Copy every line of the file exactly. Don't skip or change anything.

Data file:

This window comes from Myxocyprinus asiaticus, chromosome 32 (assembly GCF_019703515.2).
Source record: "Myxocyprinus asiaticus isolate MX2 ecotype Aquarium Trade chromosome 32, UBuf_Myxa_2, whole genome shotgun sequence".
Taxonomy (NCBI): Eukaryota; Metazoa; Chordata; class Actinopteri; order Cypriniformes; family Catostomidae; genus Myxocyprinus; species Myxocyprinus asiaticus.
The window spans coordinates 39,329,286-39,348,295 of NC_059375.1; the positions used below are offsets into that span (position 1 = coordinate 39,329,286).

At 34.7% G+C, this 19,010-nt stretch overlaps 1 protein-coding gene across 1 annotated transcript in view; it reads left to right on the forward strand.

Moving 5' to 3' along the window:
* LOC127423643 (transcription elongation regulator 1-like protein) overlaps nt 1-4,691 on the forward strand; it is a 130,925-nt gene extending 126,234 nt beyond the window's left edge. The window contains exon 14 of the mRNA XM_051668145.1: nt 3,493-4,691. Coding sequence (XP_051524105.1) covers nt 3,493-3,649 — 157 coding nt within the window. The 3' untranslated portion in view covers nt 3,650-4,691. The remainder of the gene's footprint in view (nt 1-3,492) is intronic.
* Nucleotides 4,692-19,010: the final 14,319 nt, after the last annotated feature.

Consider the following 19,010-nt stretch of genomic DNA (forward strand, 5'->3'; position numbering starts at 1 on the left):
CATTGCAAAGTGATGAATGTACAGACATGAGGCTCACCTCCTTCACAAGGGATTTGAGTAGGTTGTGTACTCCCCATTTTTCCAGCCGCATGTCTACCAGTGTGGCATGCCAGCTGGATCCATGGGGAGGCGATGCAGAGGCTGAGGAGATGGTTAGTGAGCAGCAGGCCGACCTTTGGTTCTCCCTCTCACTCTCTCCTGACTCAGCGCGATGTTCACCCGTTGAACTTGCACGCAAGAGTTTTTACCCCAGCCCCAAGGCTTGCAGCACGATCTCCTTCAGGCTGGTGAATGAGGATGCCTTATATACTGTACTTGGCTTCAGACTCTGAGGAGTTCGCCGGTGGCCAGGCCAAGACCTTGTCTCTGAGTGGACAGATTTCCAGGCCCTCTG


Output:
This window comes from Myxocyprinus asiaticus, chromosome 32 (assembly GCF_019703515.2).
Source record: "Myxocyprinus asiaticus isolate MX2 ecotype Aquarium Trade chromosome 32, UBuf_Myxa_2, whole genome shotgun sequence".
Taxonomy (NCBI): Eukaryota; Metazoa; Chordata; class Actinopteri; order Cypriniformes; family Catostomidae; genus Myxocyprinus; species Myxocyprinus asiaticus.
The window spans coordinates 39,329,286-39,348,295 of NC_059375.1; the positions used below are offsets into that span (position 1 = coordinate 39,329,286).

At 34.7% G+C, this 19,010-nt stretch overlaps 1 protein-coding gene across 1 annotated transcript in view; it reads left to right on the forward strand.

Moving 5' to 3' along the window:
* LOC127423643 (transcription elongation regulator 1-like protein) overlaps nt 1-4,691 on the forward strand; it is a 130,925-nt gene extending 126,234 nt beyond the window's left edge. The window contains exon 14 of the mRNA XM_051668145.1: nt 3,493-4,691. Coding sequence (XP_051524105.1) covers nt 3,493-3,649 — 157 coding nt within the window. The 3' untranslated portion in view covers nt 3,650-4,691. The remainder of the gene's footprint in view (nt 1-3,492) is intronic.
* Nucleotides 4,692-19,010: the final 14,319 nt, after the last annotated feature.

Consider the following 19,010-nt stretch of genomic DNA (forward strand, 5'->3'; position numbering starts at 1 on the left):
CATTGCAAAGTGATGAATGTACAGACATGAGGCTCACCTCCTTCACAAGGGATTTGAGTAGGTTGTGTACTCCCCATTTTTCCAGCCGCATGTCTACCAGTGTGGCATGCCAGCTGGATCCATGGGGAGGCGATGCAGAGGCTGAGGAGATGGTTAGTGAGCAGCAGGCCGACCTTTGGTTCTCCCTCTCACTCTCTCCTGACTCAGCGCGATGTTCACCCGTTGAACTTGCACGCAAGAGTTTTTACCCCAGCCCCAAGGCTTGCAGCACGATCTCCTTCAGGCTGGTGAATGAGGATGCCTTATATACTGTACTTGGCTTCAGACTCTGAGGAGTTCGCCGGTGGCCAGGCCAAGACCTTGTCTCTGAGTGGACAGATTTCCAGGCCCTCTG